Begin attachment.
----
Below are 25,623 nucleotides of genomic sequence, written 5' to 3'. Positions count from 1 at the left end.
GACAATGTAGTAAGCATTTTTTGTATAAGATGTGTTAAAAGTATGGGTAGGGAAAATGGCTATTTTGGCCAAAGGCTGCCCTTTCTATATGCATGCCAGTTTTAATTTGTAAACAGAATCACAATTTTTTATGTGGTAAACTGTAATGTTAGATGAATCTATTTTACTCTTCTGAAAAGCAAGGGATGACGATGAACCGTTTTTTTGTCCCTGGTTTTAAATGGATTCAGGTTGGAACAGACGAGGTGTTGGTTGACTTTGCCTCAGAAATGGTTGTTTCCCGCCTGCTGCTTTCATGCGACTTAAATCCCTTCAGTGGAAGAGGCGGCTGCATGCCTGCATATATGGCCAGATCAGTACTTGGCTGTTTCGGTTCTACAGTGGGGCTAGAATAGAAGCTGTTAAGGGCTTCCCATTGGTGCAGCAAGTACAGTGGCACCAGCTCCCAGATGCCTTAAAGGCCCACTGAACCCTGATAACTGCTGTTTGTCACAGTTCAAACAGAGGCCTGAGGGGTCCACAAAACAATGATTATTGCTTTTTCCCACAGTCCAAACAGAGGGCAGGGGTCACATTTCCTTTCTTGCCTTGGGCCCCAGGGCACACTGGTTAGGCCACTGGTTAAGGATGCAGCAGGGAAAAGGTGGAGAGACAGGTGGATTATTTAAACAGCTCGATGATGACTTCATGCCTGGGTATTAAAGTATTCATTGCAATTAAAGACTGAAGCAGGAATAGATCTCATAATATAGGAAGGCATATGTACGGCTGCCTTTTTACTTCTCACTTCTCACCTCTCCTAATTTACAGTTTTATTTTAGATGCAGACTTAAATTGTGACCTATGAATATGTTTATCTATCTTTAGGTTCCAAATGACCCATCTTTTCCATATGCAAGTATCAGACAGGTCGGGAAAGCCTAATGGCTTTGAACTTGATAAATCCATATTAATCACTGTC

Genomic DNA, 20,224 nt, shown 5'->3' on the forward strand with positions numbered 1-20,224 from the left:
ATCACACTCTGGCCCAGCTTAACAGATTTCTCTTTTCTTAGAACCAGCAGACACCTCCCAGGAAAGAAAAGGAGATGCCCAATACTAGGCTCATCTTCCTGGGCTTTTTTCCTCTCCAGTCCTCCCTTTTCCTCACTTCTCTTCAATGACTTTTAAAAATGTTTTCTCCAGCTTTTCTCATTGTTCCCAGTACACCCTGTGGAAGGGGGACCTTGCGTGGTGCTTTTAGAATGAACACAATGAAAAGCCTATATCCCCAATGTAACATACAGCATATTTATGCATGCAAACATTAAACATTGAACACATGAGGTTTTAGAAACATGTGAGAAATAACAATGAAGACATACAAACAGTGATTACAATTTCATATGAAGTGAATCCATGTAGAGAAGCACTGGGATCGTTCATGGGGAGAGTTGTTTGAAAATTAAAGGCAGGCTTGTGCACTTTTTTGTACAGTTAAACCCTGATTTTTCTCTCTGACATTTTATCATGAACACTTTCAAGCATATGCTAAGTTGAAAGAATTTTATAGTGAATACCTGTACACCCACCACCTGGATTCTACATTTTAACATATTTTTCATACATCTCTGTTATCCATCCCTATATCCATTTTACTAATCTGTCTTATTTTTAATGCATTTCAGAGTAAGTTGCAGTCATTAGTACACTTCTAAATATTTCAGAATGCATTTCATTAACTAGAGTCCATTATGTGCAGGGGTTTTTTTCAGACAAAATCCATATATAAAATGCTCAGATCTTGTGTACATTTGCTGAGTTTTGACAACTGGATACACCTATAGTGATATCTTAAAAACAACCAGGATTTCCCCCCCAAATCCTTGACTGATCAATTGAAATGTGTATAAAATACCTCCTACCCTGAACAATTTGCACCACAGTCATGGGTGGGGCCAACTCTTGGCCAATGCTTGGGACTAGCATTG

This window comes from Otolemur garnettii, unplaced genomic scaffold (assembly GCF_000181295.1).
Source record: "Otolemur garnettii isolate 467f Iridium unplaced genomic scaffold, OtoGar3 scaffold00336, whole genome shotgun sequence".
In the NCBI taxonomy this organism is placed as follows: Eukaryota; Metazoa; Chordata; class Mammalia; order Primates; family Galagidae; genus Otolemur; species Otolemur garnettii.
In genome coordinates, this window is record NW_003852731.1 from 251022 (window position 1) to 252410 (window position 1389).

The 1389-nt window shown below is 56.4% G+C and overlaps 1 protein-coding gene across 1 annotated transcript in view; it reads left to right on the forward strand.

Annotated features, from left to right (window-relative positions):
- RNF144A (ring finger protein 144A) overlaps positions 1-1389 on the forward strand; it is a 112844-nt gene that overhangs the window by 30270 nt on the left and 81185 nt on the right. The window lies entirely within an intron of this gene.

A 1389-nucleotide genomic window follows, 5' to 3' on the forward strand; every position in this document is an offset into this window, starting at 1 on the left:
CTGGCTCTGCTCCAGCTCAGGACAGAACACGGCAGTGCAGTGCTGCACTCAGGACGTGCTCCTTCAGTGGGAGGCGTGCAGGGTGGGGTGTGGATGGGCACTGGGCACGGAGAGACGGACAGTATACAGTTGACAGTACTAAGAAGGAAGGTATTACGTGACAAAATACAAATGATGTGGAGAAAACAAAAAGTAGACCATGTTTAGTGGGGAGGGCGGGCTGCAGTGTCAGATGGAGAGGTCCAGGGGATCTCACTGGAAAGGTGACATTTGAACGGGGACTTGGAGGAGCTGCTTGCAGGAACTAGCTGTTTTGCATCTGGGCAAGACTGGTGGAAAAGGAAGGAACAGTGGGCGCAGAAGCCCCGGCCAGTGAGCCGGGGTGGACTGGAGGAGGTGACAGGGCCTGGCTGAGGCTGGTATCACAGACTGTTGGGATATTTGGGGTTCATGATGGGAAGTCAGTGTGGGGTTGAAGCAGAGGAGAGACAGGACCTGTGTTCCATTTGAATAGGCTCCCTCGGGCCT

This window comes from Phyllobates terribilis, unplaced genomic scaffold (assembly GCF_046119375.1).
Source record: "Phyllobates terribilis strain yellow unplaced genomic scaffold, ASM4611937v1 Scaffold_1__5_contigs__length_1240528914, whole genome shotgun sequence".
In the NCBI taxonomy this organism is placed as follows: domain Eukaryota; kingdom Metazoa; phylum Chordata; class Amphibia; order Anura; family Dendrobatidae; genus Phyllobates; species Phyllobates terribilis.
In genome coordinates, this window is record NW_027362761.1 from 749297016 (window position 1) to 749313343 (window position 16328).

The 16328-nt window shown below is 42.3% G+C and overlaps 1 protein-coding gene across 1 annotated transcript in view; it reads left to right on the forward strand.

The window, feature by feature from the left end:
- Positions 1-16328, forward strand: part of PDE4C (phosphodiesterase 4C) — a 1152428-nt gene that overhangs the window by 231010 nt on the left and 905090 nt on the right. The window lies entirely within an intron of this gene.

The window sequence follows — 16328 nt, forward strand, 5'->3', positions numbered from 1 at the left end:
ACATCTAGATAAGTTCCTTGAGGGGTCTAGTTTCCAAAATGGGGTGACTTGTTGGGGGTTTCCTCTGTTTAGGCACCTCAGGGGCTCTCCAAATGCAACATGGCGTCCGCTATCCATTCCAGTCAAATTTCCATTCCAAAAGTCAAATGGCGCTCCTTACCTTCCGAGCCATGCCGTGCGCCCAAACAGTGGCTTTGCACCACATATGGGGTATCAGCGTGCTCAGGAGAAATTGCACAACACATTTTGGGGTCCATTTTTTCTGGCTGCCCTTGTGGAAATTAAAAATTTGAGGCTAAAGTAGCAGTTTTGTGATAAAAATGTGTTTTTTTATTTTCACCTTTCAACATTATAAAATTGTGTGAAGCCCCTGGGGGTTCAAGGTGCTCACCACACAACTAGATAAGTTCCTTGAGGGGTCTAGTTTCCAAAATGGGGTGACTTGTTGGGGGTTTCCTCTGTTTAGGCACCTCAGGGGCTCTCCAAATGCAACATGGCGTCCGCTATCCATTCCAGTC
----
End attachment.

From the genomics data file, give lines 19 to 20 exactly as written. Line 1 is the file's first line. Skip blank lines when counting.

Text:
The window, feature by feature from the left end:
- Positions 1-16328, forward strand: part of PDE4C (phosphodiesterase 4C) — a 1152428-nt gene that overhangs the window by 231010 nt on the left and 905090 nt on the right. The window lies entirely within an intron of this gene.